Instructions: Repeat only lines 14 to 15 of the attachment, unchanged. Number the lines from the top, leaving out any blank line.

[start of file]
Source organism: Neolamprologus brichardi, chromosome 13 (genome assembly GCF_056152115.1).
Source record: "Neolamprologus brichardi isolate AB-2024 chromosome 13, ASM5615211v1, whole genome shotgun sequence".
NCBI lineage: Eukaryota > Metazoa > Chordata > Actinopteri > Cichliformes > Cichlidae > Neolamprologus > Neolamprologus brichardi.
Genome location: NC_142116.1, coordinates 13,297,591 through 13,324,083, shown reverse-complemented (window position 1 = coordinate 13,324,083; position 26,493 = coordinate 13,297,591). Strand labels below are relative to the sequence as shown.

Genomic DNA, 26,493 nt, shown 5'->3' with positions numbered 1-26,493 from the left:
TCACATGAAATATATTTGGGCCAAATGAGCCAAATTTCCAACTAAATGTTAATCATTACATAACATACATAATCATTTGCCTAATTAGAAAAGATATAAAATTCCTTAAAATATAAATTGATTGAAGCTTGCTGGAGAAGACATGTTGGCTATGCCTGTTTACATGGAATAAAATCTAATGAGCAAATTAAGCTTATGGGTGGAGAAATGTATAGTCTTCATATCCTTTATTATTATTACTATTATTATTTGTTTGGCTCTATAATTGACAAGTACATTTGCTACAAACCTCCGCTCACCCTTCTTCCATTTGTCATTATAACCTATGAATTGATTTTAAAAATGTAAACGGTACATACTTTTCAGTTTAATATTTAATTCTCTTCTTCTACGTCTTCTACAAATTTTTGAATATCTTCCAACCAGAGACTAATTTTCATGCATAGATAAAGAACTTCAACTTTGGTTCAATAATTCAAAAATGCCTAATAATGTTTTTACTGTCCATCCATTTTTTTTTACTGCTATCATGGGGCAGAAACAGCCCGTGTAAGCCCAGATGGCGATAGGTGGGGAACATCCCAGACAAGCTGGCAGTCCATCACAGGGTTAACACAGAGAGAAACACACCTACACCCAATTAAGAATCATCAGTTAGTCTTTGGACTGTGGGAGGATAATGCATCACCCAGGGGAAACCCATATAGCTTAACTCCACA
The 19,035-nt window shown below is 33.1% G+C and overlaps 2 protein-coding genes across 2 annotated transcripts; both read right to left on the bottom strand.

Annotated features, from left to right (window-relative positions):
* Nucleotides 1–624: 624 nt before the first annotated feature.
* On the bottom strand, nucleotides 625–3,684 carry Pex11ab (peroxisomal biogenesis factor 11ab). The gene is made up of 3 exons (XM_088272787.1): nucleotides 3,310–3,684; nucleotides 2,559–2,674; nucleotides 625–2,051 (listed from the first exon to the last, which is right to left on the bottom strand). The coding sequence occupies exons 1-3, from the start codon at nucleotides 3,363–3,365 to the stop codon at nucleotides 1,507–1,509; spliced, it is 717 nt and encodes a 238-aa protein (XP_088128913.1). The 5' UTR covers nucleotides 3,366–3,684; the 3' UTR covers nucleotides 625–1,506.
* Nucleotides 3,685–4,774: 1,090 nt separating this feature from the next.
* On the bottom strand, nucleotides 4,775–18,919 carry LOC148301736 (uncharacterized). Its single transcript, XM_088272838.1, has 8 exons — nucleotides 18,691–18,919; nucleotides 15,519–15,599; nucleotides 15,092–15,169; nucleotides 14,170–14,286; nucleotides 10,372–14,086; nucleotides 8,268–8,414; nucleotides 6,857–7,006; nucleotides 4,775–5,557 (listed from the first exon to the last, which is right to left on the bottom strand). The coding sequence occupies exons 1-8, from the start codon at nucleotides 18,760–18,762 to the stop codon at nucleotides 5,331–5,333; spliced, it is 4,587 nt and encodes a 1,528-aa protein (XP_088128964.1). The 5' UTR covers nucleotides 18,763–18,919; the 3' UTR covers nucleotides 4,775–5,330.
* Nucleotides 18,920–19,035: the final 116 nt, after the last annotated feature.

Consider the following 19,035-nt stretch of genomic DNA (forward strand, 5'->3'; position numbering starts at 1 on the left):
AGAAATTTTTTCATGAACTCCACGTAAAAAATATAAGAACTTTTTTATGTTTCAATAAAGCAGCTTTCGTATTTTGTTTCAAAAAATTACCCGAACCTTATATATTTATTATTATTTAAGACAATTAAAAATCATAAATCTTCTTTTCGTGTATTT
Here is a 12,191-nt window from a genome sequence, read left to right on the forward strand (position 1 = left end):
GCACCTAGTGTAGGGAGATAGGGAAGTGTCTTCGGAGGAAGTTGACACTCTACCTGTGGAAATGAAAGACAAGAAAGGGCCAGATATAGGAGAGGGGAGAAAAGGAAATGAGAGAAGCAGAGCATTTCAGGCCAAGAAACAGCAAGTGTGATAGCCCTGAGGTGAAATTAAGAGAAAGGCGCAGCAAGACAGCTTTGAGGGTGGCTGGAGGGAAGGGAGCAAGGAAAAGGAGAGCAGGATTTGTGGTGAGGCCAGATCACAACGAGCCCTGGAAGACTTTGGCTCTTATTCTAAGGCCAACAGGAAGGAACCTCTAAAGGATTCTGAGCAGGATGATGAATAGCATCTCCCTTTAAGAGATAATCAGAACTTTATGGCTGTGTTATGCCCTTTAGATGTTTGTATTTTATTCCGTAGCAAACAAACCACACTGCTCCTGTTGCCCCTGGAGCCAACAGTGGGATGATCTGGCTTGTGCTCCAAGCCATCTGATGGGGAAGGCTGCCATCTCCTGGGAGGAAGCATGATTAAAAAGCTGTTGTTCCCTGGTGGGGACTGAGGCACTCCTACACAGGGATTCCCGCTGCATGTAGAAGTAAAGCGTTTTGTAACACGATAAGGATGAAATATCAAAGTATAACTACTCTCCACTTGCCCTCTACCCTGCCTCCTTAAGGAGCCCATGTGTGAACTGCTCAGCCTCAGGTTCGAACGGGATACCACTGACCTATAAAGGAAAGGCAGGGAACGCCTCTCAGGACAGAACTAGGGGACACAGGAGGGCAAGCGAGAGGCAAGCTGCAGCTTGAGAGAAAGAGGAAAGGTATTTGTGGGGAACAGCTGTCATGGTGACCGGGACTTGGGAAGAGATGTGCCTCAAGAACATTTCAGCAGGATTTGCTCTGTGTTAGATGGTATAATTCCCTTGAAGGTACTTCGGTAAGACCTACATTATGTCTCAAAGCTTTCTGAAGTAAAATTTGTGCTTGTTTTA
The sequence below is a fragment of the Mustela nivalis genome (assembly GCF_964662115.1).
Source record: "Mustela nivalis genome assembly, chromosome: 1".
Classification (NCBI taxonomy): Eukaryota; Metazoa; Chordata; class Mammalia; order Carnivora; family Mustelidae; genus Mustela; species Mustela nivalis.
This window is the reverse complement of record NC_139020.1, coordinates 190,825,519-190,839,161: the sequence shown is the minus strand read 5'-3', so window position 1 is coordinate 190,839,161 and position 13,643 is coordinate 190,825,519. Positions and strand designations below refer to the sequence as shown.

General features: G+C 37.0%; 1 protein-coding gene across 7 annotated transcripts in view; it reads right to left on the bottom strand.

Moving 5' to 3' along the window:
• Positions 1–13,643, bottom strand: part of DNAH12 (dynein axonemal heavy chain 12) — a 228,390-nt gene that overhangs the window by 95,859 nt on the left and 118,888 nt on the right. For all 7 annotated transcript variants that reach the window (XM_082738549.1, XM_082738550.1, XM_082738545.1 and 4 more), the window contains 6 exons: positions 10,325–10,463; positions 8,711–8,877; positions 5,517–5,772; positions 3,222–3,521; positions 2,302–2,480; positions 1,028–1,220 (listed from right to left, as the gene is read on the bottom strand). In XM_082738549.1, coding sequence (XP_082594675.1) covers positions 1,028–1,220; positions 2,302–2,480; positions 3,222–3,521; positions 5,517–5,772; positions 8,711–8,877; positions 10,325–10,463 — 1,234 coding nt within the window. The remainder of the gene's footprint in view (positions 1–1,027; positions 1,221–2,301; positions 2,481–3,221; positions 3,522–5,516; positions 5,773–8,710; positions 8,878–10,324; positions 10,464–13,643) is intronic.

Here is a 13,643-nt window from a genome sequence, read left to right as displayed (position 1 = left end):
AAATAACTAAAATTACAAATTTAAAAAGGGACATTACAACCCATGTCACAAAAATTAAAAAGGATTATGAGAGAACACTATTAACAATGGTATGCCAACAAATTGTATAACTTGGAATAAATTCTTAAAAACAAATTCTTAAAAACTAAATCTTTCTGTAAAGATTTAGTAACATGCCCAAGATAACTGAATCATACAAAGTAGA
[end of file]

Consider the following 19,035-nt stretch of genomic DNA (forward strand, 5'->3'; position numbering starts at 1 on the left):
AGAAATTTTTTCATGAACTCCACGTAAAAAATATAAGAACTTTTTTATGTTTCAATAAAGCAGCTTTCGTATTTTGTTTCAAAAAATTACCCGAACCTTATATATTTATTATTATTTAAGACAATTAAAAATCATAAATCTTCTTTTCGTGTATTT